To help you get started engaging with this meditation of an album, I’ll introduce you to two threads I believe J has woven through it. These two threads begin to intertwine in the moments following any spiritual encounter, and together they form the frayed fabric of religious devotion. The first thread I’ll refer to as the moment of epiphany, and the second thread I’ll call the impulse towards religion. My hope is that these two threads will give you a head start in hearing what this album has to say and forming your own interpretation.
We'll never begin the journey if we refuse to begin it precisely where our feet are currently planted.Drew Miller
An unadulterated spiritual encounter—whether brought about by a near-death experience, a walk in the woods, a moment of prayer, or anything in between—is by definition an encounter with our own contingency. For example, when I stand on a ledge with a sheer drop-off underneath, it’s thrilling precisely because I can’t go any further. I’ve come up against my ultimate limitation, and it is that limitation which instructs me of my contingency upon the limitless. From such a space of profound human vulnerability, one small existential step can take us across the threshold from a mere “thrill” or “adrenaline rush” into what I’m calling a “moment of epiphany.” This step shifts our awareness from our nervous systems to our very souls with the felt knowledge that there is a Life that was here before we were and will be here long after we’re gone. This epiphany of grace comes naturally and frequently to children, who live their lives with a greater natural capacity for wonder than adults. It’s a form of pure spiritual experience, unburdened by doctrine or law or religion—for now.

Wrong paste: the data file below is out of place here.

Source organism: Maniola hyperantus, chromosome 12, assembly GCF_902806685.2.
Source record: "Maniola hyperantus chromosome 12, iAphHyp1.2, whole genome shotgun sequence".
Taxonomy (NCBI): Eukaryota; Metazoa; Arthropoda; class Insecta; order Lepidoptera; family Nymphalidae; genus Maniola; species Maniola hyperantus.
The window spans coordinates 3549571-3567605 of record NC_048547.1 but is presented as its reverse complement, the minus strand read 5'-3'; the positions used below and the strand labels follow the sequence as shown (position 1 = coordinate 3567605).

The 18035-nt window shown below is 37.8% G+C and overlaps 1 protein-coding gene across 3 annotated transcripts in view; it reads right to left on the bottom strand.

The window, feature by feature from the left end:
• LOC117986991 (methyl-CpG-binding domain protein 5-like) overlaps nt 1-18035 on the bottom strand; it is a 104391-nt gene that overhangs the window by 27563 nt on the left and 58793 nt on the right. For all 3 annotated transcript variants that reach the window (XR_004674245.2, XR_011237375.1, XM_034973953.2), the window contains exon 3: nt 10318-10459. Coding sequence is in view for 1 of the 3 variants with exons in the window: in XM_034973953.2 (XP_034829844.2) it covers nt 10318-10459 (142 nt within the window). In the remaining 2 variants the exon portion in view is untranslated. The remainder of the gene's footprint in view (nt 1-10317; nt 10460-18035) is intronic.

I say “for now” because none of us can live our entire lives in that state of childlike epiphany. It’s just not practical! We’d be constantly confronted with the fact of our mortality and the vastness of the universe, unable to get anything done. And so, as we grow up, we crystallize that moment of epiphany into a tale that forms the backdrop of our lives. We tell the tale over and over again, increasing our distance from the encounter itself with each re-telling. We codify our encounter with Life into a dependable set of instructions that assure us we are living our own small lives correctly. This movement is our impulse towards religion.
It would be a mistake to stop here and privilege the moment of epiphany over religious instinct, or vice versa. The epiphany is as fleetingly miraculous and impossible to reproduce as a solar eclipse. And while it’s all too easy to demonize the religious instinct as nothing more than “putting God in a box,” it’s the only way we can make coherent sense of what has happened to us. We simply must tell some story about our encounter with Life. And so a spiritually rich life is woven in equal parts from these two threads, which are together constantly creating the conditions for us to choose radical faith-amidst-contingency.
J does a marvelous job of spotlighting these two threads throughout The Land of Canaan. “Funny” begins with the presence of contingency in the songs of birds fighting for their lives (“Making music as a lifeline / that’s a funny way to sing”), then longs for the simplicity of the religious tale to take the edge off (“So here we go, back to the good times / Writing stories in the stars… That’s just who we are”). “Tangerine Skins” reminisces on the narrator’s childhood car rides with his dad, establishing an analogy with Abraham and Isaac’s journey to Mount Moriah in the process: “Where can I run? Your only son… I cannot say what it means to know you love me / You love me, Dad, I know.” It’s a song heavy with the epiphany of belovedness that makes life livable.